Carving out time in your schedule to take it easy isn’t lazy—it’s a crucial component of self-care that can seriously boost your mental and physical health. And that’s where a restorative yoga stretch routine with some feel-good stretches comes in.

According to the Mayo Clinic, practicing relaxation techniques—which include yoga stretches—can lead to a ton of benefits, including decreased heart rate and blood pressure, boosted mood and focus, and reduced pain and muscle tension, among many other perks. So adding a yoga stretch sequence can be a simple and convenient way to add more chill to your day, even if you’re not planning on leaving your house.

In fact, a restorative yoga sequence may be especially apt on those days when you’re just lounging at home. Ever notice how your joints can feel a little stiff after a Netflix marathon? With a restorative yoga sequence, though, you can maximize relaxation activities by loosening key areas of the body that tighten up from lots of sedentary time. In other words, slotting a quick yoga stretch sequence alongside other relaxation activities can help you unwind while also making sure your body feels its best. 

Yoga helps you relax because it’s an extremely grounding activity, London-based yoga teacher Jen Landesberg, RYT, an instructor with the fitness app EvolveYou, tells SELF. By moving your body through a series of poses, you can get out of your head and focus instead on the here and now of what your body is doing, she says.

As a study published by the International Journal of Yoga puts it: “Yoga encourages one to relax, slow the breath and focus on the present, shifting the balance from the sympathetic nervous system and the flight-or-fight response to the parasympathetic system and the relaxation response.”

“That’s kind of the magic of yoga,” says Landesberg. “It keeps us in the present.”

Best part is, you don’t need to leave your house or spend a ton of time in poses to reap the benefits. “When people think they have to go to an hour and a half class, I’m like, no!” says Landesberg. Even a few minutes flowing through poses at home in your pajamas can help center you, she says.

With that in mind, Landesberg designed the following six-move yoga sequence that can help soothe a busy mind while also loosening achy muscles that might result from a tough workout or from sitting for long periods of time. This flow targets areas of the body that can be chronically tight in a lot of people—hips, back, neck, shoulders, legs, and glutes—with poses that bring you on (or close to) the floor as a way to help you literally feel grounded. The sequence ends with an especially chill pose—legs up the wall—that requires pretty much zero effort and delivers “complete calmness and relaxation,” says Landesberg.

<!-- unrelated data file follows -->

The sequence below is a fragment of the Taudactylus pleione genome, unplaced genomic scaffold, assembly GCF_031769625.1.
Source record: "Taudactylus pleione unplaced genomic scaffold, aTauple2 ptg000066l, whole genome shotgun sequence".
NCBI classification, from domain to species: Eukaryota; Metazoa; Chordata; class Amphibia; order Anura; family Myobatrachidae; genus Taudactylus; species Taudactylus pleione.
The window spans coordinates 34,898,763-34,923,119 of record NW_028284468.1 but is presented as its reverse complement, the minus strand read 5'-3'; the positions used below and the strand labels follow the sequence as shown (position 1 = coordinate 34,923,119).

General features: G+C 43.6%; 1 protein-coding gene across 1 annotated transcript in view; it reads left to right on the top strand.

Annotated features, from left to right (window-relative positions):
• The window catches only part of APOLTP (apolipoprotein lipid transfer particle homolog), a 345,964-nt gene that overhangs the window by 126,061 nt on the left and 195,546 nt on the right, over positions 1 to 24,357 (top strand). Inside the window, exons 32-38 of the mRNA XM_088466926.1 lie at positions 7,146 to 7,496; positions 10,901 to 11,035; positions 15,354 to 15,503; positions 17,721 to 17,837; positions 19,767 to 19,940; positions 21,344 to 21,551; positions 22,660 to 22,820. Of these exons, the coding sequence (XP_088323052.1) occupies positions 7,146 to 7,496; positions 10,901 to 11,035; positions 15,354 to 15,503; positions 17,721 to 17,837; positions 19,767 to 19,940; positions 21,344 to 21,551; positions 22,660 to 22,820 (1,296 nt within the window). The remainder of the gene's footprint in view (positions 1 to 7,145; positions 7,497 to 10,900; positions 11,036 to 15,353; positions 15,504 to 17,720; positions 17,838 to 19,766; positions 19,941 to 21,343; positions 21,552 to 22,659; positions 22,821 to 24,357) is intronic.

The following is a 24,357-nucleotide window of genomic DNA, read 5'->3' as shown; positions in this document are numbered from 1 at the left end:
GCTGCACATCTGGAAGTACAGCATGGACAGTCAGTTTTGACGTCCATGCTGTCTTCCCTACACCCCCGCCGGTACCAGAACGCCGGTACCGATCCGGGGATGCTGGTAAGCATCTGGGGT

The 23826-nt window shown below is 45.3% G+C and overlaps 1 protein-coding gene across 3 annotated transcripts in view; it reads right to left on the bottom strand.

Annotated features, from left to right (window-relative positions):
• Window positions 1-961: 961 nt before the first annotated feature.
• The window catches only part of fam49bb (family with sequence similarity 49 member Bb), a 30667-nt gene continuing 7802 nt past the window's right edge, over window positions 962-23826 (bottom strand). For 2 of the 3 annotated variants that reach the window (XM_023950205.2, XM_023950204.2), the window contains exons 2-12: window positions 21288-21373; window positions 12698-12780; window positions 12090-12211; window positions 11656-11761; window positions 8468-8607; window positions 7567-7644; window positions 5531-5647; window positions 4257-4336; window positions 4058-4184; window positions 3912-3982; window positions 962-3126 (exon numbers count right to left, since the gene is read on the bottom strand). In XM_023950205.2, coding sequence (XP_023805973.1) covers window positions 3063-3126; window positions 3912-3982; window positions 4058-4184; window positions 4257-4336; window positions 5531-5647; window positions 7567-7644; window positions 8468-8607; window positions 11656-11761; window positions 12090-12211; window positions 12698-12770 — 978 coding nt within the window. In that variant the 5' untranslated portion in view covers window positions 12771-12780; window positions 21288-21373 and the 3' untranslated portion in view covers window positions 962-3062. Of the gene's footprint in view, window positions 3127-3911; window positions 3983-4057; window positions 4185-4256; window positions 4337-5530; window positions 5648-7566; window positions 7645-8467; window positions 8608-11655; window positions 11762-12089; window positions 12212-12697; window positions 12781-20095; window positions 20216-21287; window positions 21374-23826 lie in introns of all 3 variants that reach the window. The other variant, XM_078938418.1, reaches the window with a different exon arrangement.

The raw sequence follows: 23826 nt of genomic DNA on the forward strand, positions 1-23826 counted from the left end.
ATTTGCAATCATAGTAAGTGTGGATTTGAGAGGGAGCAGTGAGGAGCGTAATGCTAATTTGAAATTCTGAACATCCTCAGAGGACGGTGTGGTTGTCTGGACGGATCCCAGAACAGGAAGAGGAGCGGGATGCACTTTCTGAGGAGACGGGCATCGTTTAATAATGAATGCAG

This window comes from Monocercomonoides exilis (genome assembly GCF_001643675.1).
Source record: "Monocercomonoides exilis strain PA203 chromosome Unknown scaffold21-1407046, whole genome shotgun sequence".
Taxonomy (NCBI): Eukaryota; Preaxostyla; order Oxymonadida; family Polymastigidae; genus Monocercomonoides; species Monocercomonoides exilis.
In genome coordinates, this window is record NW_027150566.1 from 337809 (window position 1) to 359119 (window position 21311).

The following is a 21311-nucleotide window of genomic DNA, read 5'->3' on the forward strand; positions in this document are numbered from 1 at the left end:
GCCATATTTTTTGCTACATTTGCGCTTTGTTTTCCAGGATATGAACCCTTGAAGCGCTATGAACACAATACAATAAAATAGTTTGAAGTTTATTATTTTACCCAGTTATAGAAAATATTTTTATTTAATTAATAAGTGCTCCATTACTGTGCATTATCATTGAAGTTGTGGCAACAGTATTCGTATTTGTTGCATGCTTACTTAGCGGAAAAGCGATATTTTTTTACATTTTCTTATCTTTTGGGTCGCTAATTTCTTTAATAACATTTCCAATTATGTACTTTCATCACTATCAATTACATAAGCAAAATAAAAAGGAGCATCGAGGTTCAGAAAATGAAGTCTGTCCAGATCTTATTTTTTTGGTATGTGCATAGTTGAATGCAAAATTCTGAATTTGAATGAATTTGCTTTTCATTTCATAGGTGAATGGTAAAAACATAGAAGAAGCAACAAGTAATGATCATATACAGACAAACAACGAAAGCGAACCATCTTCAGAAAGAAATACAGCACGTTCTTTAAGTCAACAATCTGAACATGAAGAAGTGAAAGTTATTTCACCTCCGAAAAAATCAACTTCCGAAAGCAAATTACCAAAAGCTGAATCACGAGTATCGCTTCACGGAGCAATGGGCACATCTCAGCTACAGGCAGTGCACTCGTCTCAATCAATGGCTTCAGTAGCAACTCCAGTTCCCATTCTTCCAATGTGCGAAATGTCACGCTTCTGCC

You don’t need to be an experienced yoga practitioner to do this sequence; it’s meant to be accessible for a wide range of folks. You can do this flow from home and at any time of the day, but Landesberg recommends incorporating it in the evening since it focuses on lowering your energy levels and easing you into a calmed state. “This would be unreal to do before bed,” says Landesberg. In fact, you could do most of it in bed.

The Workout

What you need: A sturdy wall or door for legs up the wall pose. The rest of the poses are done with just your bodyweight! You may want a yoga mat for comfort.


  • Child’s Pose
  • Cat-Cow
  • Puppy Pose
  • Thread the Needle
  • Figure Four
  • Legs Up the Wall


Do each pose for five to 10 breaths, or longer if you’d like, before going on to the next posture. Do all poses once.

Demoing the moves below are Jessica Rihal (GIFs 1 and 3), a plus-sized yoga instructor (200-HR) and a strong advocate of fitness/wellness for all bodies; Shauna Harrison (GIF 2 and 4), a Bay-area based trainer, yogi, public health academic, advocate, and columnist for SELF; Gail Barranda Rivas (GIF 5), a certified group fitness instructor, functional strength coach, Pilates and yoga instructor, and domestic and international fitness presenter; and Nikki Pebbles (GIF 6), a special populations personal trainer in New York City.